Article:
Tracing the origins of a piece of clothing is often a baffling and fruitless process for conscious
consumers. And yet we know how important that curiosity is: The fashion industry produces more than 8 percent of
total greenhouse gas emissions worldwide. Greenwashing—the practice of falsely marketing products as
rampant in the industry. Fast fashion manufacturing is closely linked to labor rights violations, women’s
subjugation, and child labor.
I got into fashion as an outsider, and still see myself as one. My path into the world of clothing began not in
fashion school, but in law school and through work at the United Nations.
One summer, I was dispatched to Arusha, Tanzania, working at the International Criminal Tribunal for Rwanda. I
spent my weekends doing my fair share of wandering, and in Arusha on a weekend any wandering will lead you to a
market. These gatherings of makers, growers, and entrepreneurs were vibrant, joyful, and irresistible to my twenty-
something self. At first, I used these shopping trips to find souvenirs to bring back home.
The more time I spent there, though, the more I realized I was getting more than just gifts thought my relatives
and friends would find pretty. I started to form relationships with the people who were making some of the things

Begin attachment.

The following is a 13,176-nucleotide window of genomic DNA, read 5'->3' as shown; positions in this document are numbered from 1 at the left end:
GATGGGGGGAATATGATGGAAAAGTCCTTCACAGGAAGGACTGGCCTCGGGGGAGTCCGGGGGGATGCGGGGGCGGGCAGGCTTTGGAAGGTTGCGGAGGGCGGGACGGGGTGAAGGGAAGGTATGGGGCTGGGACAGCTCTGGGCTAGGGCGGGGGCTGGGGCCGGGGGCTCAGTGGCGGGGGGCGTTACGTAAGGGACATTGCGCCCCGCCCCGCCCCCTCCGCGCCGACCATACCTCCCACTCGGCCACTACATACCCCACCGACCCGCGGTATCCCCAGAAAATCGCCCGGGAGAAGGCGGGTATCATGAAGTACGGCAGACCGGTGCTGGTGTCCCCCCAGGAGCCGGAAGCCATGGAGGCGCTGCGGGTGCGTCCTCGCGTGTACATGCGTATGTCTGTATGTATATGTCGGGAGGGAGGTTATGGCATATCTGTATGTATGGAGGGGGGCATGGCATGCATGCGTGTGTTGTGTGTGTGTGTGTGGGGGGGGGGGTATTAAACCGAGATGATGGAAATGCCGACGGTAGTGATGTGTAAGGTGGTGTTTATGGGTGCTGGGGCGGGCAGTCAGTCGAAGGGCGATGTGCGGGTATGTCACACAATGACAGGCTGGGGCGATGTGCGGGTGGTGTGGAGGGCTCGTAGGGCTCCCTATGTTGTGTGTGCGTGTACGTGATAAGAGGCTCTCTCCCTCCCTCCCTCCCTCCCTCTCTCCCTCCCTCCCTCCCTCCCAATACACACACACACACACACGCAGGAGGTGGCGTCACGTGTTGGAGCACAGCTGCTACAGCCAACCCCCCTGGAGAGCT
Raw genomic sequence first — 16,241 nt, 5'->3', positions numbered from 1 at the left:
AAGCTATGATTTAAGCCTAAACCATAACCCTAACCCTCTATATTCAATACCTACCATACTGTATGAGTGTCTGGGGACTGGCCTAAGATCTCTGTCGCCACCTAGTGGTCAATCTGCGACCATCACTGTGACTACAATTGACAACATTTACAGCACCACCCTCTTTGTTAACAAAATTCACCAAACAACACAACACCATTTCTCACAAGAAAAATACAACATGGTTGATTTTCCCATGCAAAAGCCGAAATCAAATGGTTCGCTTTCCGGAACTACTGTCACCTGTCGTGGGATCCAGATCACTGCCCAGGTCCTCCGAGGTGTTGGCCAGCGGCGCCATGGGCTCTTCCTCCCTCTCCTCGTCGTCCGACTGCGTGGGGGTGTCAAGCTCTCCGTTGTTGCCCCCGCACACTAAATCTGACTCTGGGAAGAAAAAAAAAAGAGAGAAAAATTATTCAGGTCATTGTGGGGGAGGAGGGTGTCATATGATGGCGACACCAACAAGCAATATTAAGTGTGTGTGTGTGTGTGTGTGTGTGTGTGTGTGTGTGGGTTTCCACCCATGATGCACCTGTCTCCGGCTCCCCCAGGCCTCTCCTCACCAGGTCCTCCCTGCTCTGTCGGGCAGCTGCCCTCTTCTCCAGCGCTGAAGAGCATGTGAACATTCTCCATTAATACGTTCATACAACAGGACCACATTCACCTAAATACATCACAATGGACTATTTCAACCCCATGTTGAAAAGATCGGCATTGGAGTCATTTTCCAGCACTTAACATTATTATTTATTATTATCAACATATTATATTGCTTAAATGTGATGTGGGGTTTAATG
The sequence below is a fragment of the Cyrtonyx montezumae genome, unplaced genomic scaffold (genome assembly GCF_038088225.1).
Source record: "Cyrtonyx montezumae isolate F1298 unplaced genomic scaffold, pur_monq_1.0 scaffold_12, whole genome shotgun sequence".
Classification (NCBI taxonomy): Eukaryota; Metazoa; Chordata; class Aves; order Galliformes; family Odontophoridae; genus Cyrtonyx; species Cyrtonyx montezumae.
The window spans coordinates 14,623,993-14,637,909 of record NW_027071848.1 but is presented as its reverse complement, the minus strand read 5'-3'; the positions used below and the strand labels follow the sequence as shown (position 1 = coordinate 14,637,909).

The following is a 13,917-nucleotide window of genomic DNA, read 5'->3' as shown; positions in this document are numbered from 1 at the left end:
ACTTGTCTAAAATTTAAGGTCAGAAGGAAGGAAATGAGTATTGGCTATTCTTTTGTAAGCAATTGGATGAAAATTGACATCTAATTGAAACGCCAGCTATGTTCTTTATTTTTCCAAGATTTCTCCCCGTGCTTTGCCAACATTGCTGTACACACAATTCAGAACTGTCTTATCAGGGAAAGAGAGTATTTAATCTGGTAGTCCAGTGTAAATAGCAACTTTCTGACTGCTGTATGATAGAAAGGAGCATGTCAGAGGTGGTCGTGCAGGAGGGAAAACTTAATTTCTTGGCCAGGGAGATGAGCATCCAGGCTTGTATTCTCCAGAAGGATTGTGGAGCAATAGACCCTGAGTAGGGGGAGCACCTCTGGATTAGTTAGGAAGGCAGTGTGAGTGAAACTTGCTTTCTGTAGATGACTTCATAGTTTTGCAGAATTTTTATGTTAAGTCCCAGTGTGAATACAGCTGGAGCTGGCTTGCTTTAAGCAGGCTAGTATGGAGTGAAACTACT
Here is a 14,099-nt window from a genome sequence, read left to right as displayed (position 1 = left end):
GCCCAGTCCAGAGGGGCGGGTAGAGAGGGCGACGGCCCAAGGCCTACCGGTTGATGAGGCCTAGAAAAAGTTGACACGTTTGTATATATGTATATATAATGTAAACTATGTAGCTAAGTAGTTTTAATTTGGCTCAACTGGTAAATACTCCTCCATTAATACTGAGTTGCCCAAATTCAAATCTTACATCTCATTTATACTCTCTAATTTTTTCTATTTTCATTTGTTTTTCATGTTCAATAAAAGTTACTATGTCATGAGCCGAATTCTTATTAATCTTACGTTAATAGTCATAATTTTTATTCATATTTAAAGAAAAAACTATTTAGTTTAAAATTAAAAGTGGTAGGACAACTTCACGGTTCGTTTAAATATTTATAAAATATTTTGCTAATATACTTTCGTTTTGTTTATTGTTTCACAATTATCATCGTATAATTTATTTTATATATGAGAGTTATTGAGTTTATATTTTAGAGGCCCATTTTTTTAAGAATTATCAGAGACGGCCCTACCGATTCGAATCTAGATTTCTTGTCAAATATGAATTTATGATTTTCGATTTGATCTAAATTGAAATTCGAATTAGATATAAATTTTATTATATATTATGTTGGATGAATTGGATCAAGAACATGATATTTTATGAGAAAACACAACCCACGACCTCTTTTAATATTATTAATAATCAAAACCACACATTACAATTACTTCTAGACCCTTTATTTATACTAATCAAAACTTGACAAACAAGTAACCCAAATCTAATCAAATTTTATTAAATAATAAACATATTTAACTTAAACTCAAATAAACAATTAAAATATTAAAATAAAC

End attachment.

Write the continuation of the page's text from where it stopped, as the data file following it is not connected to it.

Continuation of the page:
that I was buying—the woman who’d made my cool, yet classic floral shorts, the man who wove the baskets I hung on my
walls. Visiting those markets, where the fabrics, colors, and patterns were rich with cultural significance, I also
came to value the beauty of handcrafted work. Beyond the odd trip to the farmers’ market, I really had never had
meaningful interactions with the people and places behind what I consumed.
The conversations and discoveries I had at that market would return to me in the months and years after. I started
to connect the dots between the Sustainable Development Goals the UN folks were so focused on and the things we
purchased. That is to say, environmental degradation and poverty, for example, were both tied to how our things are
made and paid for and how we use them. How global trade relationships are structured are a major determinant of
whether people have the opportunity to make things and earn a living to begin with. At the same time, the